The school year begins this morning for our area. It’s later than many other school systems, and there have been countless blog posts that chronicle this event in a much better fashion than I could ever hope to.
I have one boy who is entering full day kindergarten and one boy entering second grade. We’ve spent the last couple of weeks preparing for today’s big event. And it is indeed a big event.
Commercials, schools, and parents (including me) are quick to use the phrase “back to school”. The ease with which we assign familiarity and comfort to the beginning of the school year must puzzle some returning students.
Sure, the building may be the same, some of the friends will be the same, and many of the teachers they see every day will be the same. But what is also the same is the nervousness and apprehension that goes with seeing new kids and adults. Educational challenges face them that seem as daunting as the ones they battled last year. Peer pressure comes back and seems stronger than ever.
Kids are saying goodbye to parents and caregivers again. And despite the complaints that were voiced about boredom and strictness, there is a part of them that will miss the comfort and intimacy that a break from competing with 25 other students for attention affords.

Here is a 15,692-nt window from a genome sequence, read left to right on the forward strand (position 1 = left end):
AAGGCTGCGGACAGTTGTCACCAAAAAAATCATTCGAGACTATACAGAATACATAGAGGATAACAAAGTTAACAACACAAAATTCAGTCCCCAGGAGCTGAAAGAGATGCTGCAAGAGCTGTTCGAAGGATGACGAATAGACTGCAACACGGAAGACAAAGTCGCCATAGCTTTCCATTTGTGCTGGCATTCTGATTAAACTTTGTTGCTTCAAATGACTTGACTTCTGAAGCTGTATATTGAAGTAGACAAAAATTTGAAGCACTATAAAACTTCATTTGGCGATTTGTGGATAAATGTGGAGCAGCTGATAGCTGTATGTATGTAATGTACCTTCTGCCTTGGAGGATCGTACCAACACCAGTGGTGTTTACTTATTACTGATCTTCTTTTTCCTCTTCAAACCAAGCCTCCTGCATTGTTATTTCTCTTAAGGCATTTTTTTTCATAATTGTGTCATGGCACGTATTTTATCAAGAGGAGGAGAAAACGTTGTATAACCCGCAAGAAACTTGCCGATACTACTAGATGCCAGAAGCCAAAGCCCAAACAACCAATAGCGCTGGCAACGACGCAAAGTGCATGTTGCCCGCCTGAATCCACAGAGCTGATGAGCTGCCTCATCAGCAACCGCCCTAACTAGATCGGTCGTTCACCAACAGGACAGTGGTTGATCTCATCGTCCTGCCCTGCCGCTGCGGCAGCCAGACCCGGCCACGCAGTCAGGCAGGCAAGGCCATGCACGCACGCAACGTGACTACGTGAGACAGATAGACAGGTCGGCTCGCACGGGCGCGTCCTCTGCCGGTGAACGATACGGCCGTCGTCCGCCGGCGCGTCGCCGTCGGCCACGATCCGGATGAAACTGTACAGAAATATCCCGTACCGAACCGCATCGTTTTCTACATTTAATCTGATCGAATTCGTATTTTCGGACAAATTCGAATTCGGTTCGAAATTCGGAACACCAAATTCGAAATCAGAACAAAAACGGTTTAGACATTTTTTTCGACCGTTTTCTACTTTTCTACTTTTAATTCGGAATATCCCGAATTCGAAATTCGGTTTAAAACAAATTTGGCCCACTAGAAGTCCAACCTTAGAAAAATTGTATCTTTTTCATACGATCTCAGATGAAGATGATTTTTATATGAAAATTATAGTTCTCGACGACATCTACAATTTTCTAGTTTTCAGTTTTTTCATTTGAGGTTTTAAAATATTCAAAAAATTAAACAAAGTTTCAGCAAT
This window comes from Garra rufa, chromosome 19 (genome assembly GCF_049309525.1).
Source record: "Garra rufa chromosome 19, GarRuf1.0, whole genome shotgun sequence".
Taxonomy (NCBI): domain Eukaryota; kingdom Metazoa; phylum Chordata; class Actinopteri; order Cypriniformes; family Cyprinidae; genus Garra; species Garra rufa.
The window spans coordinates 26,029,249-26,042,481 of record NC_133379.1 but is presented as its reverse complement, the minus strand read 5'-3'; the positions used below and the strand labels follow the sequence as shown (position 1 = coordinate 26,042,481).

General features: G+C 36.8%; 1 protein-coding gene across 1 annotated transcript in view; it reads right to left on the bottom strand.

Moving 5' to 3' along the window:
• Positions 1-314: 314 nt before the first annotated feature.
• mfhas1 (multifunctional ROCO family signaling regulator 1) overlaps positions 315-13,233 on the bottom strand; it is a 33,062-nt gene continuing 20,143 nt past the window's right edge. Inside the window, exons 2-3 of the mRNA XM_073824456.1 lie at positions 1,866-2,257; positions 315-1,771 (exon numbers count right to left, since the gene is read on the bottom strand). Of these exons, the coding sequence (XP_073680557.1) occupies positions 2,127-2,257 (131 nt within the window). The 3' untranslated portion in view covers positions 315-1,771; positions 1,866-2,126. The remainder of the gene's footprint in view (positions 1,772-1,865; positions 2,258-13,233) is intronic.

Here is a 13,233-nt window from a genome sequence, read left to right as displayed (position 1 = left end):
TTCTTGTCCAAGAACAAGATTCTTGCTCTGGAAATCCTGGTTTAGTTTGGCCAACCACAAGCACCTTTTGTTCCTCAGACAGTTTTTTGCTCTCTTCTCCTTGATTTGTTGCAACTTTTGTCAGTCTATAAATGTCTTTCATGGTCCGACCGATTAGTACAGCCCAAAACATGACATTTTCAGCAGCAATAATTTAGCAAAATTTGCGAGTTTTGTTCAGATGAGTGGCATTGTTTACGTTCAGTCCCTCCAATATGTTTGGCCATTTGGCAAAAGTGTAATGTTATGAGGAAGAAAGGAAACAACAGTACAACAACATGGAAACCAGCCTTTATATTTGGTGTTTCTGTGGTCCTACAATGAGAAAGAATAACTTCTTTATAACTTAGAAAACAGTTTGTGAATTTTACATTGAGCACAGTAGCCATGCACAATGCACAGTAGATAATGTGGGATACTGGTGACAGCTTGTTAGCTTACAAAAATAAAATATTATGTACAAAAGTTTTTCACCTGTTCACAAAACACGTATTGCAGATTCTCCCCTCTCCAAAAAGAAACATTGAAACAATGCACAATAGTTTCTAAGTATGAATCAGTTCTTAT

My youngest is focused now on the excitement of beginning elementary school, riding on the bus with his big brother, and the pet snake that awaits him in the classroom. He may even be too excited to look back at me from the bus window. But there will be that moment of quiet on the first day, when he turns to ask me a question and realizes I’m not there. I hope that he remembers the question and asks it when he gets home. Too often our kids forget.
My older boy is excited about seeing his friends again, but he’s experienced school for the first time, twice before now. I sense it in the increased frequency and duration of his hugs. I sense it in his quietness as we distributed school supplies and look at calendars. He does great every year, but it doesn’t lessen my concern for him and it doesn’t lessen his nervousness.
As for me, I’ll watch and wave until the bus is out of sight. Only this year, I’ll be waving goodbye to two kids. I won’t be turning to grab anyone’s hand and walking home with them as we plan our morning. I’ll be working on projects that have been neglected, mostly for good cause, as I’ve focused on the dad part of stay-at-home dad. I’ll be looking for part-time work. I’ll be making longer range plans that until now haven’t been feasible. But most of all, I’ll be remembering what my school years were like and wondering how my children are doing.
I’ll also be doing a lot of clock checking to see if it’s time to make my way to the bus stop to greet them. Because it’s not just going to school for the first time again, it’s coming home from school for the first time again.